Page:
Dr. Clive Callender (1936-) is an accomplished medical doctor, educator and pioneer in the field of organ transplantation. He was born in New York, NY. Callender was placed in foster care as a child and also lived with his father until his stepmother had to be hospitalized. At that time, Callender moved in with his aunt, “Ella”. He became very involved with his Aunt’s church, Ebenezer Gospel Tabernacle. As a result, he wanted to become a medical missionary. After completing high school, Callender received his B.S. degree in Chemistry and Physiology from Hunter College. He then attended Meharry Medical College in Nashville, TN where he received his M.D. degree in 1963. He completed residency programs at Harlem Hospital, Freedmen’s Hospital, and Memorial Hospital For Cancer and Allied Disease. Following his residency completion, he returned to Howard University Hospital and became chief resident. In 1969, he became an instructor at Howard University. In 1970, he served as a medical officer at D.C. General Hospital. Continue reading “Dr. Clive Callender: Founder Of The National Minority Organ Tissue Transplant Education Program (MOTTEP)”→
Dr. Francis Sumner was the first African American to receive a Ph.D. in Psychology. Sumner was born in 1895 in Pine Bluff, Arkansas. After elementary school, Sumner was home-schooled by his parents. He was able to pass the entrance exam for Lincoln University even without having attended high school. He began his studies at age 15 and graduated magna cum laude with honors in 1915. Sumner then attended Clark University obtaining a bachelor of arts in English in 1916. He returned to Clark University to complete his Ph.D. in psychology but was unable to start his doctoral studies due to being drafted into the army during World War I. He re-enrolled after completing military service and graduated with his Ph.D in 1920 at Clark University. Sumner became a professor and also began to publish research.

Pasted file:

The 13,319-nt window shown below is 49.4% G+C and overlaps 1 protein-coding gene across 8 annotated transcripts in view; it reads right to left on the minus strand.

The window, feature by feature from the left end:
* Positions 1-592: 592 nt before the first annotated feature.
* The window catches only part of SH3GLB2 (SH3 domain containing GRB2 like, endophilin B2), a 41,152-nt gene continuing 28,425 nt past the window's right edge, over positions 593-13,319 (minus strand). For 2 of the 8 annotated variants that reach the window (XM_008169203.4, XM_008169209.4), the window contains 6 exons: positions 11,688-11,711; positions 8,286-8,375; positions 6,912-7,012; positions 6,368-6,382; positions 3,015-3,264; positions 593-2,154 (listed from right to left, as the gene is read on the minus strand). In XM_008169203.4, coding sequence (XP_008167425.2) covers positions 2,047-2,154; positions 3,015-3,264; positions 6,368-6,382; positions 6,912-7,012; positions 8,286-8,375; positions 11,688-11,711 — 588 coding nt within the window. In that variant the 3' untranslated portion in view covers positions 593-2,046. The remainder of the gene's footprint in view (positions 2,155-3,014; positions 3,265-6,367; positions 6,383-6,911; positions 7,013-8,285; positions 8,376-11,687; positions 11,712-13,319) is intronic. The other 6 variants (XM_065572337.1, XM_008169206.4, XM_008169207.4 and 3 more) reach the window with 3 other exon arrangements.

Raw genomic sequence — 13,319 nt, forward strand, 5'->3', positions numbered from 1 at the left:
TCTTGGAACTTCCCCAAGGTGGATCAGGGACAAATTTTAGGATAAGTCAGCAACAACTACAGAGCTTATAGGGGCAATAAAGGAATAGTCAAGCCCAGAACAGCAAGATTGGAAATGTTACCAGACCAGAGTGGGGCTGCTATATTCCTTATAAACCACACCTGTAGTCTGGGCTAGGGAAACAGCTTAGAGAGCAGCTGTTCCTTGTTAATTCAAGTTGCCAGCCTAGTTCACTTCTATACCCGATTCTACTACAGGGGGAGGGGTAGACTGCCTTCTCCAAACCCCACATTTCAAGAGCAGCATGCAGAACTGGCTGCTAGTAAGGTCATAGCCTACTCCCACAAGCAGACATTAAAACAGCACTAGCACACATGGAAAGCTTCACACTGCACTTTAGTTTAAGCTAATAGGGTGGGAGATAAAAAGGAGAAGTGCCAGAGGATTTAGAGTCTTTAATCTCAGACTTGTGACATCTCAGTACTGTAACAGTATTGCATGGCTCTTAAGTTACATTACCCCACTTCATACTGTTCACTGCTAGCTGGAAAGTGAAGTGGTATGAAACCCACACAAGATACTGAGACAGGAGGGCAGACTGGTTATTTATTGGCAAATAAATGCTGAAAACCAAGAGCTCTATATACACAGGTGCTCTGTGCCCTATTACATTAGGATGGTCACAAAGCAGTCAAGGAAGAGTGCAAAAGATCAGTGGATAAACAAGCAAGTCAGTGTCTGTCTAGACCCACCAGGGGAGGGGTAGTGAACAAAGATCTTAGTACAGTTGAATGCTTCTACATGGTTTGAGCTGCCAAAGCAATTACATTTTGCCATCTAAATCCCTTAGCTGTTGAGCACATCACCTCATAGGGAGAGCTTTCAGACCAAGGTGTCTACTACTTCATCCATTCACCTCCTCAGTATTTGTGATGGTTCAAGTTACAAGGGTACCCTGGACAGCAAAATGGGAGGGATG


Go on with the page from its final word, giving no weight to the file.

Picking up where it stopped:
His first teaching position was at Wilberforce University in Ohio. He would later teach at other universities as well. In publishing his research, he encountered many barriers. Many research agencies refused to fund his research because he was black. In publishing articles, Sumner was outspoken in criticism of colleges and universities and their treatment of African American students. He would later go on to become one of the founders of the psychology department at Howard University. He chaired the department from 1928 until his death in 1954
Throughout his career, Sumner investigated ways to refute racism and bias prevalent in many psychological theories that suggested the inferiority of African Americans.
Thomas, R. (2006). “Sumner, Francis Cecil.” African American National Biography, edited by Henry Louis Gates Jr, edited by Evelyn Brooks Higginbotham. Oxford African American Studies Center.
TruthBeTold.News, (formerly HU Insight) is a non-profit website operated by the School of Communications at Howard University. Students in the School of Communications provide fact-checking on issues of interest to the black community. The website has two goals to educate students in journalism techniques as well providing a public service by investigating claims made about the black community. Continue reading “TruthBeTold.News: An HBCU Digital Fact Checker”→